February 20, 2020 12:26 PM EST

Friends and family often tell Amanda D’Esterre that hectic work schedules are “just the way it is.” But D’Esterre likes to push back. “That shouldn’t be normal. I know it is, but it really shouldn’t be. Take time for yourself.”

D’Esterre, 29, knows first-hand that “the hustle” can take a toll. Her mother worked as a high-powered financial executive, a position which gave her mother a sense of purpose and the family financial comfort, but also involved long hours and lengthy commutes. It also left D’Esterre deciding, while she was young, that these rewards alone wouldn’t be enough for her.

“In my mind, I was like — I never want to do that,” she says. “I don’t think work is that important or worthwhile. I’d rather spend time with my family and friends and have a life outside of work.”

D’Esterre, now working as a case manager, is among many younger adults who are rethinking how they prioritize their careers compared to other parts of their lives. Yes, plenty of Millennials and Gen Zers have embraced so-called “hustle culture,” putting in long hours at work while they’re still young in hopes of accelerating their careers. Past generations behaved similarly. What’s different now, experts say, is that today’s young workers are increasingly focused on the “life” part of “work-life balance.” A 2015 study from the Center for Work and Family at Boston College found that only 20% of Millennials said they would want to advance their careers if doing so meant losing personal or family time. Whereas previous generations seem to have been more willing to sacrifice their personal lives for jobs, says study co-author Brad Harrington, Millennials appear to be putting a “stake in the ground” to say “I do not want to have a job that’s all-encompassing, I do want to have the ability to work more flexibly than might have been the case in the past.”

But at the same time, technological developments have made it harder for Millennials and Gen Zers to detach from work — their grandparents didn’t have to worry about that 11 p.m. email from the boss. Indeed, modern workplace connectivity has employees of all ages rethinking their relationship to their job. So if you’re looking to reset your work-life balance, these expert tips can help.

Identify what matters — and who

The phrase “work-life balance” could be causing more harm than good, says Stewart Friedman, the director of Wharton’s Work/Life Integration Project and author of Parents Who Lead. It suggests work and life are in opposition to each other, he argues, and that it’s necessary to take from one to give time to the other. Instead, Friedman says that workers should reconsider how different parts of their lives affect one another other.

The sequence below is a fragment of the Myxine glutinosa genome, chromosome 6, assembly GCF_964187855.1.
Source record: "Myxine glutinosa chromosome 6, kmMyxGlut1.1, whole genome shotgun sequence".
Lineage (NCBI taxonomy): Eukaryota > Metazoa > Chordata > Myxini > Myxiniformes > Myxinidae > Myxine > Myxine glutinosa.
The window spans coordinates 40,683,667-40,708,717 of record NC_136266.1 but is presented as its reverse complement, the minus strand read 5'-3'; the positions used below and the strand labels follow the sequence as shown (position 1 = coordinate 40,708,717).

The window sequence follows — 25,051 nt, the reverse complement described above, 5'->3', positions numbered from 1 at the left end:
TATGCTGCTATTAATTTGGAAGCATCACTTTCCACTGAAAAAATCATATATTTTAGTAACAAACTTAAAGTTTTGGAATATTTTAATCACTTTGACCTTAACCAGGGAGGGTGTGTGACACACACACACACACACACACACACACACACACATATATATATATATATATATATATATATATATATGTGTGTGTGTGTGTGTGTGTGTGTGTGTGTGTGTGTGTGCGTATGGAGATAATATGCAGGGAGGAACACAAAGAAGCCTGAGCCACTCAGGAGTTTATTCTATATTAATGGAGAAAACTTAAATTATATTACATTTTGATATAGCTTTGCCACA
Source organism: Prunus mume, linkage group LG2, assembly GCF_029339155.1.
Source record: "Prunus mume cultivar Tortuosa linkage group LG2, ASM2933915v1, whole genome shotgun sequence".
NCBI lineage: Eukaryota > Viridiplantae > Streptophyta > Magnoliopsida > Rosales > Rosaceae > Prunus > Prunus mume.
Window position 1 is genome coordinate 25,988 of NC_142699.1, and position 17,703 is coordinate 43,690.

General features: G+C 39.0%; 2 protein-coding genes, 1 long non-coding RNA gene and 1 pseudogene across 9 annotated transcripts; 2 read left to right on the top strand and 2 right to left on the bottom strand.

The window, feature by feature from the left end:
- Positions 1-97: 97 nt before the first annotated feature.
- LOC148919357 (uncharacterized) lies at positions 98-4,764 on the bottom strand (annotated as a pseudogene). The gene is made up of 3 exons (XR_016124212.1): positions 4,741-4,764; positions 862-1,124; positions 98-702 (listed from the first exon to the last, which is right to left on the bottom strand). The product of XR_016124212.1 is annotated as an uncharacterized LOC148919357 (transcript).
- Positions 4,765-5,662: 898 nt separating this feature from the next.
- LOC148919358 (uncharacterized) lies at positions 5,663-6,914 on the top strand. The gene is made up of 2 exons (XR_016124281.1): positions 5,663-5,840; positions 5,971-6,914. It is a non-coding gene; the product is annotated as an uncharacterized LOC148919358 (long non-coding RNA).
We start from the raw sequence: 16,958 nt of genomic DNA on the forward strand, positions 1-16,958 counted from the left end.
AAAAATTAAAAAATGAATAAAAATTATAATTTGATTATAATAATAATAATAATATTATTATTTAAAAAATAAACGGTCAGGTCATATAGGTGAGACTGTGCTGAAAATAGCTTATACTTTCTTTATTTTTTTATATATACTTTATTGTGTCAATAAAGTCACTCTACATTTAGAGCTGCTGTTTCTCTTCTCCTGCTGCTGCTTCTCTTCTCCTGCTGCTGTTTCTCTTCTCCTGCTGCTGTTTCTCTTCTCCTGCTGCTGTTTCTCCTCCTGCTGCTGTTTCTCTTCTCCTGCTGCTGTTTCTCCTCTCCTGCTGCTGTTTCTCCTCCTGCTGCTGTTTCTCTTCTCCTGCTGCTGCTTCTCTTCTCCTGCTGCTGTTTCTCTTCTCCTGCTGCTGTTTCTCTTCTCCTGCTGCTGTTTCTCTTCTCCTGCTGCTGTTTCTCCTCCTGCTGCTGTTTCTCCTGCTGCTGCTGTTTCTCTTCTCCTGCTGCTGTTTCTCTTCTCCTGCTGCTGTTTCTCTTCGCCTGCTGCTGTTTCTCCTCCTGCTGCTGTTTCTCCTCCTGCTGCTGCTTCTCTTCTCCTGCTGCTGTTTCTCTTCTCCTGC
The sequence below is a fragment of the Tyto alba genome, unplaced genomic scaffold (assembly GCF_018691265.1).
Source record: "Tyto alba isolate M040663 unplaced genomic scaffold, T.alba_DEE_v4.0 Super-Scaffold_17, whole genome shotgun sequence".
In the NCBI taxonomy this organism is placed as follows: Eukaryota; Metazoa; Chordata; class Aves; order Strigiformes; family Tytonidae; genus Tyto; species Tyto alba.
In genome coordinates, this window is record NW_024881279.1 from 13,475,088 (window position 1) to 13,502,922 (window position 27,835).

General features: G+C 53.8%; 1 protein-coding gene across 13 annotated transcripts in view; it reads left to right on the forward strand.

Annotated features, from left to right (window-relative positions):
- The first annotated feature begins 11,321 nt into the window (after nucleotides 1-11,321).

Friedman recommends that people think about what’s really important to them, and what they want their lives to look like far in the future. Next, Friedman says, they should identify which people in their life are most important to them — whether it’s their boss, spouse, child or closest friends. Workers should try to be “conscious of what’s really important to me, who’s really important to me,” says Friedman. “How can I create a life that I want to live, and who is going to support me in that, and how do I enlist them? You have to make it happen for yourself.”

With this all in mind, says Friedman, workers should take some time to think about how all their relationships with these individuals impact each other. For instance, a boss might want an employee to stay late to complete a project, but that could mean the employee missing their child’s bedtime routine. But instead of marching into the boss’s office to demand more time off, Friedman says that the employee should open up a dialogue about why it will likely leave them stressed and distracted the next day if their child is upset, and come up with an alternative way to get the project done — such as coming in early the next morning.

Friedman says that people who are most successful at finding solutions are willing to experiment until they discover ones that work. Ultimately, says Friedman, people who go through this thought process tend to shift their attention away from the workplace. He adds that research shows that workers who try out new solutions to build harmony between their work and personal lives actually receive better performance ratings from colleagues, and tend to feel better about their lives overall. Of course, how receptive employers and managers are to this strategy will vary.